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Business mentoring bringing solar to more off-grid customers in Rwanda

GVEP is supporting entrepreneurs in Rwanda to effectively utilise solar energy to provide off-grid areas with healthy, reliable and affordable power through a mentorship programme.

27-year-old Mbacyenge Jean Bosco dropped out of high school in 2003 to let his younger sister acquire an education, as his parents could not afford the school fees for the two of them. Life became difficult for him, as he engaged in casual jobs to make ends meet.

A year later, determined to set up a business of his own, he purchased a car battery and started a phone charging and hair cutting activity at the Gasharu business centre in Gisagara district, in Southern Rwanda. However, travelling for 5 km every few days to recharge the battery in the nearest town centre was a major operational cost that his business could hardly sustain. 

Burning with ambition, the enterprising Jean Bosco acquired a 60 Watts solar panel in 2006 for $160 (120,000 RWF), which he used to power his hair cutting and phone charging salon in the sleepy village of Nyabisagara.

Noticing that most of the area’s residents depended on kerosene lamps and candles for lighting, Jean Bosco saw an opportunities to start supplying solar power to the neighbouring households. 

“I was well aware of health and safety hazards of using kerosene lamps and candles on a daily basis. Additionally, because I dropped out of school, I’m keen to see that children are able to study with proper illumination and to perform better in their studies”, he says.

For Jean Bosco, however, technical knowledge was a challenge. He was unsure about the capability of his solar system. Its improper installation and the lack of a regulator saw him lose a considerable amount of power. Financial management, marketing and customer care were also major challenges for the new entrepreneur.

GVEP spotted his potential and enthusiasm and enrolled him in the Capital Access for Renewable Energy Enterprises (CARE2) programme in 2014 to help him meet the community’s growing energy demand. GVEP’s team assisted Jean Bosco in expanding the size of his system. From the business’ savings, he bought two 100 Watts solar panels, enough to power both his business and 8 households.

On average, Jean Bosco makes between $100-107 (75,000 and 80,000 RWF) from the phone charging and hair cutting businesses. “On a daily basis I charge between 25 and 30 phones and shave between 15 and 20 people. In addition I supplement my income by supplying any excess power to the neighbourhood”, he says.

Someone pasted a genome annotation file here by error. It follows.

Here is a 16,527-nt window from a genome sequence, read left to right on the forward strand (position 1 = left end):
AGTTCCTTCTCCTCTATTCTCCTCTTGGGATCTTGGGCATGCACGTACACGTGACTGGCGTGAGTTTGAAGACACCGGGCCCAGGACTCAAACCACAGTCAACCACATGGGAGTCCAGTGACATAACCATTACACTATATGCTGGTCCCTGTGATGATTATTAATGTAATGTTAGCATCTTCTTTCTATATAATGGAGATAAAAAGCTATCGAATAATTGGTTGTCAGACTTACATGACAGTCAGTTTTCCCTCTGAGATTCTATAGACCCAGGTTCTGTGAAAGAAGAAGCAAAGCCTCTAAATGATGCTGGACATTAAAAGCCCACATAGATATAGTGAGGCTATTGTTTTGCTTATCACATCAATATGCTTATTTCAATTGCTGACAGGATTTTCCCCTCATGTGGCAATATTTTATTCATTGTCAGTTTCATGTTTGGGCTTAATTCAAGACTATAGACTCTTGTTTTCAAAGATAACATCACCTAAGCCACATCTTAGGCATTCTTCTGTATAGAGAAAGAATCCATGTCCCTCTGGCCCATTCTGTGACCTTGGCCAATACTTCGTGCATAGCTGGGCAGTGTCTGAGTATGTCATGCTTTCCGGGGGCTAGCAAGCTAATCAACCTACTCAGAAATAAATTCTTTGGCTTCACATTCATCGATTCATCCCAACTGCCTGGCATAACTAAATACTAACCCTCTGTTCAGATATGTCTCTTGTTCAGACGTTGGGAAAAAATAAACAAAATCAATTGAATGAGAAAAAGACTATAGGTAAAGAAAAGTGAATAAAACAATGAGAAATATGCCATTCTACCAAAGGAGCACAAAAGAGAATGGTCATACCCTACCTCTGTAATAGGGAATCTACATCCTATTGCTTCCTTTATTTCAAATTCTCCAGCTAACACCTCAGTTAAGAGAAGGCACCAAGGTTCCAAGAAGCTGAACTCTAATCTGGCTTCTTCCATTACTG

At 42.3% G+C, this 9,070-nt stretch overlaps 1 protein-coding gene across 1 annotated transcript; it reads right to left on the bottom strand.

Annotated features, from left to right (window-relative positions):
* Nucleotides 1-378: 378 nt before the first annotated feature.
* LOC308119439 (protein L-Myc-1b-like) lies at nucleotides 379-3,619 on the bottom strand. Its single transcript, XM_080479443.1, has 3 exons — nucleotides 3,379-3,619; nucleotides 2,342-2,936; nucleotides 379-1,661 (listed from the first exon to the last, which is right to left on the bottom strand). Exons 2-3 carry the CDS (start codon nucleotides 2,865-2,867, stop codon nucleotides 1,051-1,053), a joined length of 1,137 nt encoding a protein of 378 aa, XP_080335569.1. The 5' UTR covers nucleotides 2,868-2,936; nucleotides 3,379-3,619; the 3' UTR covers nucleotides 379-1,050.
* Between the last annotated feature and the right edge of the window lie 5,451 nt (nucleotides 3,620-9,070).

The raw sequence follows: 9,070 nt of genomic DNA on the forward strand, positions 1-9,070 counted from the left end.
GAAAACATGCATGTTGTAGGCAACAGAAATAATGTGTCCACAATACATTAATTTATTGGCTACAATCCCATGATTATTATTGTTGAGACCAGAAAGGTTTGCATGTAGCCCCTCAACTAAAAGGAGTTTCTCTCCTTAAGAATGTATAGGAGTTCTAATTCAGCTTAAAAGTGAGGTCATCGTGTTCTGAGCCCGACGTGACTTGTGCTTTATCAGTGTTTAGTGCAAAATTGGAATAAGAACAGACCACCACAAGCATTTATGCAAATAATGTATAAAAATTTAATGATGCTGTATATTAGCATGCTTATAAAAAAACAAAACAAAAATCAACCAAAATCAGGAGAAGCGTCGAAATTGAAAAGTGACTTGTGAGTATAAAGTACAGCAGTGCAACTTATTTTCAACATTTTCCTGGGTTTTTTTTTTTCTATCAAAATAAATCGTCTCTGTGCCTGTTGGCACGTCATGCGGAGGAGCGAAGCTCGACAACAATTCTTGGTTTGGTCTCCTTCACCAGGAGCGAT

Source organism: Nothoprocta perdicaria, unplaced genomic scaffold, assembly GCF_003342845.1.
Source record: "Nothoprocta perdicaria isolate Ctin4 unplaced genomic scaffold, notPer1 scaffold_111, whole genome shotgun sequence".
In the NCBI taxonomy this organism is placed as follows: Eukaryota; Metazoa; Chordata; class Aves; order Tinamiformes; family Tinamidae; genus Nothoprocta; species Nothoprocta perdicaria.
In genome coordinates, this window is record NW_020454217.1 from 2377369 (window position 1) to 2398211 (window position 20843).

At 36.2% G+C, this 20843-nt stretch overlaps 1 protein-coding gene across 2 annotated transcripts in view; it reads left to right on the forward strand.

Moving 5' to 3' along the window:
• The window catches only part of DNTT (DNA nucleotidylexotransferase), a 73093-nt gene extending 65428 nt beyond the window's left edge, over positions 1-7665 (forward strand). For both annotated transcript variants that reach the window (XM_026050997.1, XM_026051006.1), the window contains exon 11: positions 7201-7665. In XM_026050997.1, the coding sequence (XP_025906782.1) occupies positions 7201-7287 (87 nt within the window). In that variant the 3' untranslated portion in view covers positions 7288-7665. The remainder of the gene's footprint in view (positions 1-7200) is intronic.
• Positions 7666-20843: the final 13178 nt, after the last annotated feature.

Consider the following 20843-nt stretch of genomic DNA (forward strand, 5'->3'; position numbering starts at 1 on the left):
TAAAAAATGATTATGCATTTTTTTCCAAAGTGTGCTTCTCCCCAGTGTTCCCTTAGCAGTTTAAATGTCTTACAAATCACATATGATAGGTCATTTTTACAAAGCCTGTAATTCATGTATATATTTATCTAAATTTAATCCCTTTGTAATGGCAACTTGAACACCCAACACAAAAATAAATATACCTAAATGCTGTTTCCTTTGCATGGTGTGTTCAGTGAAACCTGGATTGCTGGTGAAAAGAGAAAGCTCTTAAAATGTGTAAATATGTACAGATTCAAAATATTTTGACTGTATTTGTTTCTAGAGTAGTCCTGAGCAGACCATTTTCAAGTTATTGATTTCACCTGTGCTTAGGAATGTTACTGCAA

Some of the neighbouring households have also set up shops and businesses that are solar- powered. The rural centre is now abuzz with activity with some businesses remaining open late into the night.

GVEP has also supported Jean Bosco in conducting market development activities, through which he has been able to expand his clientele in the area.

“We have been steadfast in supporting innovative entrepreneurs in the energy sector in Rwanda in order to enable those in off-grid areas to access energy. We recognise that services such as phone charging among the rural population are essential, as  most locals walk long distances in order to charge their phones”, says GVEP Rwanda Country Manager Herbert Nyaga.

The expansion of his solar business has transformed Jean Bosco’s life, as he has been able to purchase a piece of land where he grows bananas for commercial purposes. He has also bought the business premises that he previously rented. He now plans to purchase a maize and cassava milling machine that will serve local residents.

“We are glad that the availability of renewable energy technologies in off-grid areas has already motivated many entrepreneurs to develop solar charging or other solar-powered businesses, as a way of generating additional income. We offer mentorship to these entrepreneurs to ensure they provide the best services, while at the same time reaping optimum benefits from their energy enterprises”, says Herbert.